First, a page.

In an excerpt from her new book, best-selling author Gretchen Rubin explains how to schedule habit change into your daily routine.
The Strategy of Scheduling, of setting a specific, regular time for an activity to recur, is one of the most familiar and powerful strategies of habit formation. Scheduling makes us far more likely to convert an activity into a habit.
To apply the Strategy of Scheduling, we must decide when, and how often, a habit should occur. Generally, advice about habit formation focuses on fixed habits—that is, habits that always happen in the same way, without conscious thought. Every day I’m up and brushing my teeth before I know it; I put on my seat belt; I meditate after I get dressed.
However, I’ve noticed that I have both fixed habits and unfixed habits. An unfixed habit requires more decision making and adjustment: I’m in the habit of going to the gym on Mondays, and I write every day, but every Monday I must decide when to go to the gym, and I must decide when and where I’ll do my daily writing. I try to make my good habits as fixed as possible, because the more consistently I perform an action, the more automatic it becomes, and the fewer decisions it requires; but given the complexities of life, many habits can’t be made completely automatic.
I’d given up the idea that I can create a habit simply by scheduling an action a certain number of times. Although many people believe that habits form in twenty-one days, when researchers at University College London examined how long people took to adopt a daily habit, such as drinking water or doing sit-ups, they found that, on average, a habit took sixty-six days to form. An average number isn’t very useful, however, because—as we all know from experience—some people adopt habits more easily than others, and some habits form more quickly than others. Bad habits can be easy to create, though they make life harder, while good habits can be hard to create, though they make life easier.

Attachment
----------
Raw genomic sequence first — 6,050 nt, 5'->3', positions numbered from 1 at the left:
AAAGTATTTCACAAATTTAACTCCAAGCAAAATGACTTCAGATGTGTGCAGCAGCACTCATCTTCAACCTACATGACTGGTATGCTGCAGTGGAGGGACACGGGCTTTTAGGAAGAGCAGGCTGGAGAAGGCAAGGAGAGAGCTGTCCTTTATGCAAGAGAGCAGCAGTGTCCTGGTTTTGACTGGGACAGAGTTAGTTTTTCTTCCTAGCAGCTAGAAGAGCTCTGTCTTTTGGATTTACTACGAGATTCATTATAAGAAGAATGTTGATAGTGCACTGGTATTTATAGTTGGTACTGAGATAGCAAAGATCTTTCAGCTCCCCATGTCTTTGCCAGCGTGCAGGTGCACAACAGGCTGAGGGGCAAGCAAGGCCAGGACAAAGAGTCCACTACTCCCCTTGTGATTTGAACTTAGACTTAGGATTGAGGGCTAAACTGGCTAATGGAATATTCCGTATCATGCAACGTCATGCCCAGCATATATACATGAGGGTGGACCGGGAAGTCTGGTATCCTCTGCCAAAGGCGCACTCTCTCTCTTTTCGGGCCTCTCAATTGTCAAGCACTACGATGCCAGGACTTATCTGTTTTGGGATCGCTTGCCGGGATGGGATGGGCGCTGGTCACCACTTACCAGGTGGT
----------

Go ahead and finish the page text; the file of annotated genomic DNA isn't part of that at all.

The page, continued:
We may not be able to form a habit in twenty-one days, but in many situations, we do benefit from scheduling a habit every day. The things we do every day take on a certain beauty, and funnily enough, two very unconventional geniuses wrote about the power of daily repetition. Andy Warhol said, “Either once only, or every day. If you do something once it’s exciting, and if you do it every day it’s exciting. But if you do it, say, twice or just almost every day, it’s not good any more.” Gertrude Stein made a related point: “Anything one does every day is important and imposing.”
One of my most helpful Secrets of Adulthood is “What I do every day matters more than what I do once in a while.” Perhaps surprisingly, I’ve found that it’s actually easier to do something every day than some days. For me, the more regular and frequent the work, the more creative and productive I am—and the more I enjoy it—so I write every single day, including weekends, holidays, and vacations.
Similarly, it’s easier for me to post to my blog six days a week, instead of four days a week, because if I do it four days a week, I spend a lot of time arguing with myself about whether today is the day. Did the week start on Sunday or Monday? Do I deserve a break? Did yesterday “count”? When I post six days a week, I don’t have to make any decisions.
Along with meditation, I identified two new habits to follow every day. First, I wanted to email more often with my sister. I don’t get to spend nearly enough time with Elizabeth, and it’s hard even to find time to talk by phone. I could at least schedule a daily email—even if I only wrote a few words in the subject line.
Also, I decided to take a daily photo of something beautiful or interesting. I hoped this exercise would sharpen my sensibilities by requiring that I watch, throughout the day, for a subject worthy of photographing.
Doing a habit every day is helpful; does time of day matter?
For most people, whenever possible, important habits should be scheduled for the morning. Mornings tend to unfold in a predictable way, and as the day goes on, more complications arise—whether real or invented—which is one reason why I’d scheduled my new meditation habit in the morning. Also, self-control is strongest then; I heard about one corporate dining room that encourages healthier eating habits by requiring people to place their lunch orders by 9:30 a.m., no changes permitted.
By contrast, self-control wanes as the day wears on, which helps explain why sexual indiscretions, excessive gambling, overconsumption of alcohol, and impulsive crimes usually happen at night.
To clear time to schedule a new morning habit, many people try waking up a bit earlier, but this can be tough. One trick? Use the autumn end to daylight saving time as a painless way to add an hour to the morning. Most people relish the extra hour of sleep when time “falls back” (fewer car accidents occur on the Monday after the time change, because people are better rested). The time change, however, offers an easy opportunity to change daily habits. We can start waking up an hour early, and we can do a lot with that hour.